How do you keep in touch when you are out of

the office?
Travelling means that there is no way conventional communications will stay with me. The old days of getting on planes with a box of paper, reading it and writing notes, then having to hump the paper back to the hotel at the other end … just forget it. These days I don’t keep any of the firm’s correspondence on paper; it’s all on the laptop along with my email.

I run my laptop with Net Switcher, which means I can log into any part of the network from anywhere and upload and download. We use a VPN, a virtual private network to log in over the internet from the hotel, and I have a wireless connection, which goes through my cellphone – although it’s so slow you can’t really download.

I run three cellphones, two US ones and one for clients in Europe.

I have a UK-based number for them to use, and I check the voicemail regularly.

What IT issue causes you the most problems when travelling?
Right now, my biggest bugbear is bandwidth. People who just sit in an office have no feel for the effect of bandwidth on file size. They are used to a 100 Mb system that will take anything, so they don’t check the size before sending. But on my system, I’m very aware of the limitations. People don’t understand that if I am in a hotel I can rarely get a broadband connection, and if someone sends an email with a 5 Mb attachment, it is really painful to download it. The world is not designed for the serious IT traveller.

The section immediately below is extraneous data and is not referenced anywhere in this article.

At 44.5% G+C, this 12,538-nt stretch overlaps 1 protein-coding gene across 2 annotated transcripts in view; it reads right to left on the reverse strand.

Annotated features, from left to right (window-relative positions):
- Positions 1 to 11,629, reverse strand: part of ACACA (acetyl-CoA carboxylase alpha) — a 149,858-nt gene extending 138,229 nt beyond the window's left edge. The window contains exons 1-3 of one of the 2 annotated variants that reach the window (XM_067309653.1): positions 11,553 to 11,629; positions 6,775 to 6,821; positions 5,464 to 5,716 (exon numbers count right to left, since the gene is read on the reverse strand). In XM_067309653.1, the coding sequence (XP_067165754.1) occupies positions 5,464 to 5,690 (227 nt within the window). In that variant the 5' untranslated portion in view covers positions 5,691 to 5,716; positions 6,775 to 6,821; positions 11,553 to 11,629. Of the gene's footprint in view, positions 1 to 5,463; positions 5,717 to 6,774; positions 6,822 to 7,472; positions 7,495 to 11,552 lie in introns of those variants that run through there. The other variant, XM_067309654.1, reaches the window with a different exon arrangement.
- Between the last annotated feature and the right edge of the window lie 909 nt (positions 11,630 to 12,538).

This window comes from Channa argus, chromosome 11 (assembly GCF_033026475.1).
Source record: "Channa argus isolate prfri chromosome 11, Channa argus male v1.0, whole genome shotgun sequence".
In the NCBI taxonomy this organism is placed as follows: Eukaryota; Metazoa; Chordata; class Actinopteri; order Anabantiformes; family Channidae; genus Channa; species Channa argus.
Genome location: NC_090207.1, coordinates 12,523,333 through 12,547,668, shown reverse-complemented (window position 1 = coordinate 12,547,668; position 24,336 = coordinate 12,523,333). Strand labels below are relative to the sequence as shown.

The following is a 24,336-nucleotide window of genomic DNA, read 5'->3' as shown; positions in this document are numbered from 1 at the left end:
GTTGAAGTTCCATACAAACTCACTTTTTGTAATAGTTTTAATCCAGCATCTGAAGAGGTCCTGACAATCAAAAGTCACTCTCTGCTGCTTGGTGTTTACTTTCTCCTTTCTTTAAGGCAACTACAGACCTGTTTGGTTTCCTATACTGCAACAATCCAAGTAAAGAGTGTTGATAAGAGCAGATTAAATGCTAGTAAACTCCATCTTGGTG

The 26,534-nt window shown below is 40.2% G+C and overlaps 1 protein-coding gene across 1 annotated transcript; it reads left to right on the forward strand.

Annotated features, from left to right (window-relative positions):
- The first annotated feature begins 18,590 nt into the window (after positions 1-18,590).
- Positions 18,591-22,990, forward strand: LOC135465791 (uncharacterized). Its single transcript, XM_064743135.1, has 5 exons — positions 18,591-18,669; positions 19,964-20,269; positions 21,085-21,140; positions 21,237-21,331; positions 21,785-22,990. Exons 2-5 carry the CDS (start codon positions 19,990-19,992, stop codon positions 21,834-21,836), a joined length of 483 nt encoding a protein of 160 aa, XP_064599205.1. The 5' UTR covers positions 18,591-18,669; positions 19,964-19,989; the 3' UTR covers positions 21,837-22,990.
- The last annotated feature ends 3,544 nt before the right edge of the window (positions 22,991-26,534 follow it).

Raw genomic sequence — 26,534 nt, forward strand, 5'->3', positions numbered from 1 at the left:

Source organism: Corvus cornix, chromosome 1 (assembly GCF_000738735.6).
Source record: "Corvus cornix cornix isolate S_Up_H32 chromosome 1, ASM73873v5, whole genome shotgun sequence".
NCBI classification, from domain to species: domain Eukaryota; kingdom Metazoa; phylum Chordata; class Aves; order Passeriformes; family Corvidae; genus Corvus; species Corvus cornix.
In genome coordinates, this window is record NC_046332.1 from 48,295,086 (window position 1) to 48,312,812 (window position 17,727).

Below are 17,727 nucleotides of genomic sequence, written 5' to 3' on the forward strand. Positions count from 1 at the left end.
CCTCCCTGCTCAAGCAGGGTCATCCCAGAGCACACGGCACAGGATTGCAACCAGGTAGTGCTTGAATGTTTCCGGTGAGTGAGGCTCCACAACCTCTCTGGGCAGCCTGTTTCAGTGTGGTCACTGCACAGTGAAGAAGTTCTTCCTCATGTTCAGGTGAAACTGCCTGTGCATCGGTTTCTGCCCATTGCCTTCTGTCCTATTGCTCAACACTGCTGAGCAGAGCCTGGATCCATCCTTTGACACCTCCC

What single piece of new technology would most improve your quality of life and bring the most benefit to the industry?
Wireless broadband. Bandwidth is totally, totally king. Right now I feel completely hobbled. The other week I took some photographs down at Heathrow’s Terminal 5 with my digital camera, as I am still the project principal. I had to be careful with the resolution so the files didn’t get too big because I am trying to send them over the internet.

Wireless broadband means I could sit in an airport and send a 2 Mb file and not worry about its size. When I have a seven-hour flight, I don’t want to have to wait until midnight when I get into the hotel to send stuff on. It can take an hour to send something. I want to send it from the plane – fast.

What is Arup USA’s latest IT tool?
We are rolling out a tool called Causeway Collaboration. It can be used to run projects or as an enterprise-based system. We have secure access into a set of central servers located somewhere like High Wycombe and they act as the central filing system for our US operation. It means that I don’t have to email a document to anybody; I just email them the link to the central depository and they click on that and view it. It saves me having to email the same report to 10 different people.